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Racial equity within built environment design practice

Published on February 6, 2021

Diagram depicting workplace culture within the built environment.
Diagram depicting workplace culture within the built environment.

Originally written by Jake Minden, MLA Candidate 2021.

In my final year of the MLA program, I’ve been given the opportunity to participate in the Applied Research Consortium (ARC), a new program within the college that links graduate students, faculty members, and firms to research a topic that aligns student interest, faculty expertise, and firm needs. I am leading a year-long research project focused on racial equity within built environment design practice. More specifically, I am looking at how perceptions of firm culture within private practice affect employee retention. With the help of a few advisors including assistant professor of Landscape Architecture, Catherine De Almeida, I have done a literature review, generated research questions, and scoped out the remaining work. I would like to share some lessons I have learned.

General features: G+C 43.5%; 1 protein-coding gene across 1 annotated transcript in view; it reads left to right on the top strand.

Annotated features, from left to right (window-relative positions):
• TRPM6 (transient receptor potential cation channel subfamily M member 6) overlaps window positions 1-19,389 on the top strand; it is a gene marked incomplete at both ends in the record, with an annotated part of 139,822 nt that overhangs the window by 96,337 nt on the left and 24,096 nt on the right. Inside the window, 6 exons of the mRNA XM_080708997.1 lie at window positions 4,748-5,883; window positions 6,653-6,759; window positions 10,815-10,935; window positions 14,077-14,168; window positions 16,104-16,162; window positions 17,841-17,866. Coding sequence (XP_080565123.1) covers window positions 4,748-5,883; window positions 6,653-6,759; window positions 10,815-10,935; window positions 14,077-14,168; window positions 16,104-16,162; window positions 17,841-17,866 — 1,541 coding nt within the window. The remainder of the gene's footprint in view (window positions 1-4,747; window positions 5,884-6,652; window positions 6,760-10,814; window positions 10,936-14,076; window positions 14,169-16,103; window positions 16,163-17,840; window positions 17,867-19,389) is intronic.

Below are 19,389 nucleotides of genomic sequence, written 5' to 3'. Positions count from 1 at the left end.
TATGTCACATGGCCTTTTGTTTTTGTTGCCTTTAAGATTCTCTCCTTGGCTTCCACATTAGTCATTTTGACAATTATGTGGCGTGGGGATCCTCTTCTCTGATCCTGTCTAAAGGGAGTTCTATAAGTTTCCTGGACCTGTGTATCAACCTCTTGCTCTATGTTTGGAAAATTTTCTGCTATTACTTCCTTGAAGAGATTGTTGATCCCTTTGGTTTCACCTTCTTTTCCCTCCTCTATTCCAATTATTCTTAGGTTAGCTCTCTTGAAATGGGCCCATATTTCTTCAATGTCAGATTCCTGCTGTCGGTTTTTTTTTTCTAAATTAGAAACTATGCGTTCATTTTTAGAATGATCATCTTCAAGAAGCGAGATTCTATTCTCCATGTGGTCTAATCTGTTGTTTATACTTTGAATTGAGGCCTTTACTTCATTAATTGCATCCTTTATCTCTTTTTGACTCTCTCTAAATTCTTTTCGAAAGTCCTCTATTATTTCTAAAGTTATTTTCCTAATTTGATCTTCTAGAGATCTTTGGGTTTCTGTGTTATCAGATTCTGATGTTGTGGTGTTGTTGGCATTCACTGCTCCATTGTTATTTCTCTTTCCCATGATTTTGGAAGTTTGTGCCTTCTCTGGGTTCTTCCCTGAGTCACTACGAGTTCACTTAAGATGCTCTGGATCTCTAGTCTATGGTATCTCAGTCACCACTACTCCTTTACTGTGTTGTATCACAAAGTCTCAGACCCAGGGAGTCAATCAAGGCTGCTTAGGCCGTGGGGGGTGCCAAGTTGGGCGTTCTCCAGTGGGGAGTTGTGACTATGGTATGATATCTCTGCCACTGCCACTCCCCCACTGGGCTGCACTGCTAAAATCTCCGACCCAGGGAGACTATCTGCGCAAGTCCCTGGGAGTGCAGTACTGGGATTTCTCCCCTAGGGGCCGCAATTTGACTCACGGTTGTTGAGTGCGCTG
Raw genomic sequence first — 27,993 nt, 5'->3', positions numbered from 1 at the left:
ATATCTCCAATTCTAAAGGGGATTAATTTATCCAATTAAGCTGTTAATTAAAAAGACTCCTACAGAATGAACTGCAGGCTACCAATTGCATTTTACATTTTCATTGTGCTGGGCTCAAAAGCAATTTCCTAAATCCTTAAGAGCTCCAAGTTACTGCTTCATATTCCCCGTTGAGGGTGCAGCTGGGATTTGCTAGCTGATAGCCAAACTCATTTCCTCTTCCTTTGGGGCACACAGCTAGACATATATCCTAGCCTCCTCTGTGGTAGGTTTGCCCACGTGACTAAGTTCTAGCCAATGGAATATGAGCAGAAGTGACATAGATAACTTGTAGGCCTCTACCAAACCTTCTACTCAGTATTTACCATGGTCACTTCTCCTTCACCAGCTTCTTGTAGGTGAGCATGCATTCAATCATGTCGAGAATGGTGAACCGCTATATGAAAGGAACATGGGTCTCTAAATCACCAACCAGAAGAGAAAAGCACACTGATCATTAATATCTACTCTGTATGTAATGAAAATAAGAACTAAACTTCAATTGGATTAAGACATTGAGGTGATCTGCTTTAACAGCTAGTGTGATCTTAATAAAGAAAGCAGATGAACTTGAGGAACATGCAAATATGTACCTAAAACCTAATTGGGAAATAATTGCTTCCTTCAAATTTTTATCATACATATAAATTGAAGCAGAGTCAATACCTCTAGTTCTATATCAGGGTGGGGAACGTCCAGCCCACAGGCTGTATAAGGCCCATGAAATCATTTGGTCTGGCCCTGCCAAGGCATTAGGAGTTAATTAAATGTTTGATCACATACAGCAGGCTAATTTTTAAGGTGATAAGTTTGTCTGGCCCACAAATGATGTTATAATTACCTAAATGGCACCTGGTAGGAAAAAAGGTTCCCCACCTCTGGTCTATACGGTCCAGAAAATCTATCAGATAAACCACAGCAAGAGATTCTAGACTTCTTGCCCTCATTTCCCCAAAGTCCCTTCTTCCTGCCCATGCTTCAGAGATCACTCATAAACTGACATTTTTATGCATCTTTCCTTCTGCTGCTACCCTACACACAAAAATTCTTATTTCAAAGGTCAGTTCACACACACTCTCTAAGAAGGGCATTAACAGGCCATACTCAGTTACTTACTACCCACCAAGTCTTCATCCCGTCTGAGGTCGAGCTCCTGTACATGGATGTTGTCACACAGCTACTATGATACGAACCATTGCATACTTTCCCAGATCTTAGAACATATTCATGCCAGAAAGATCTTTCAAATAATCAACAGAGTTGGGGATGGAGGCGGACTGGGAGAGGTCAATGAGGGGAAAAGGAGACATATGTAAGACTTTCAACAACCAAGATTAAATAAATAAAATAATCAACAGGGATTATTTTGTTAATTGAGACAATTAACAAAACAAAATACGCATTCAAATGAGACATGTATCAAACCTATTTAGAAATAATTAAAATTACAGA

1. The Built Environment is Racist and so is Design Practice— The built environment is a physical manifestation of our nation’s cultural and political history, and that history is racist. Some well-known examples of racism in the built environment include exclusionary redlining policies and the targeted siting of urban renewal projects, toxic industrial sites and waste sites disproportionately located within communities of color, oppressive architecture of low-income housing projects, and inequitable urban economic development policies.
    If our history is racist, and our built environment is racist, then the institutions responsible for designing the built environment must be racist too. This is not a revelatory idea. Racial inequity within built environment design professions is relatively well documented and a regular topic of study, especially in contemporary research. This is partly evidenced by the disproportionately high number of white students in design school and white employees in design practice. The pursuit of anti-racist design practice benefits from an acknowledgment and understanding of existing institutional racism. It is important to align our current reality before we can collectively do better.

Continue reading here. 

Originally written by Jake Minden, MLA Candidate 2021 for the Applied Research Consortium.
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